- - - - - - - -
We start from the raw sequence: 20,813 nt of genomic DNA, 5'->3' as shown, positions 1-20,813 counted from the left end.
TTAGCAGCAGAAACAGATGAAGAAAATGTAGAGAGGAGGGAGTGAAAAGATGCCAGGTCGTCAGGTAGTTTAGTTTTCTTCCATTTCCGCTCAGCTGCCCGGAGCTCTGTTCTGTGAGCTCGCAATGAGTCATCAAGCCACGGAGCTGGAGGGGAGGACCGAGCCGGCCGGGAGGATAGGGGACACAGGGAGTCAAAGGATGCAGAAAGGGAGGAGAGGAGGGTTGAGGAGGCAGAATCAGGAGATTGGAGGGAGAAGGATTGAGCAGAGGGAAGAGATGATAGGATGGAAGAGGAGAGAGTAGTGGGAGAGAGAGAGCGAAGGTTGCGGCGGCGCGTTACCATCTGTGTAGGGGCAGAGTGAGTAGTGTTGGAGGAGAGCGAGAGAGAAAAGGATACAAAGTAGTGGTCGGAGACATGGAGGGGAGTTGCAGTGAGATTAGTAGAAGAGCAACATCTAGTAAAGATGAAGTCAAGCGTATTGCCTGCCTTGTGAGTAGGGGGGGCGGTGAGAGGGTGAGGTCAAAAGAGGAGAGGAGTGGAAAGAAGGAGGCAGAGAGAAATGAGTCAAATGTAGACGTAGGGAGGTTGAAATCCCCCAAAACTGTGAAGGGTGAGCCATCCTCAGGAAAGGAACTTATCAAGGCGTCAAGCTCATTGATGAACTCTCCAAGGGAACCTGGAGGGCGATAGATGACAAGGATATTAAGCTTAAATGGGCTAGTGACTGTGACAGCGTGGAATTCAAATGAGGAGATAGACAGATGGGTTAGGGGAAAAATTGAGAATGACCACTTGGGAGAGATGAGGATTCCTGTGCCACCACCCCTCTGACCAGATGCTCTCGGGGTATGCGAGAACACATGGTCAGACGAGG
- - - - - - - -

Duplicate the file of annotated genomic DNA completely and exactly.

We start from the raw sequence: 20,813 nt of genomic DNA, 5'->3' as shown, positions 1-20,813 counted from the left end.
TTAGCAGCAGAAACAGATGAAGAAAATGTAGAGAGGAGGGAGTGAAAAGATGCCAGGTCGTCAGGTAGTTTAGTTTTCTTCCATTTCCGCTCAGCTGCCCGGAGCTCTGTTCTGTGAGCTCGCAATGAGTCATCAAGCCACGGAGCTGGAGGGGAGGACCGAGCCGGCCGGGAGGATAGGGGACACAGGGAGTCAAAGGATGCAGAAAGGGAGGAGAGGAGGGTTGAGGAGGCAGAATCAGGAGATTGGAGGGAGAAGGATTGAGCAGAGGGAAGAGATGATAGGATGGAAGAGGAGAGAGTAGTGGGAGAGAGAGAGCGAAGGTTGCGGCGGCGCGTTACCATCTGTGTAGGGGCAGAGTGAGTAGTGTTGGAGGAGAGCGAGAGAGAAAAGGATACAAAGTAGTGGTCGGAGACATGGAGGGGAGTTGCAGTGAGATTAGTAGAAGAGCAACATCTAGTAAAGATGAAGTCAAGCGTATTGCCTGCCTTGTGAGTAGGGGGGGCGGTGAGAGGGTGAGGTCAAAAGAGGAGAGGAGTGGAAAGAAGGAGGCAGAGAGAAATGAGTCAAATGTAGACGTAGGGAGGTTGAAATCCCCCAAAACTGTGAAGGGTGAGCCATCCTCAGGAAAGGAACTTATCAAGGCGTCAAGCTCATTGATGAACTCTCCAAGGGAACCTGGAGGGCGATAGATGACAAGGATATTAAGCTTAAATGGGCTAGTGACTGTGACAGCGTGGAATTCAAATGAGGAGATAGACAGATGGGTTAGGGGAAAAATTGAGAATGACCACTTGGGAGAGATGAGGATTCCTGTGCCACCACCCCTCTGACCAGATGCTCTCGGGGTATGCGAGAACACATGGTCAGACGAGG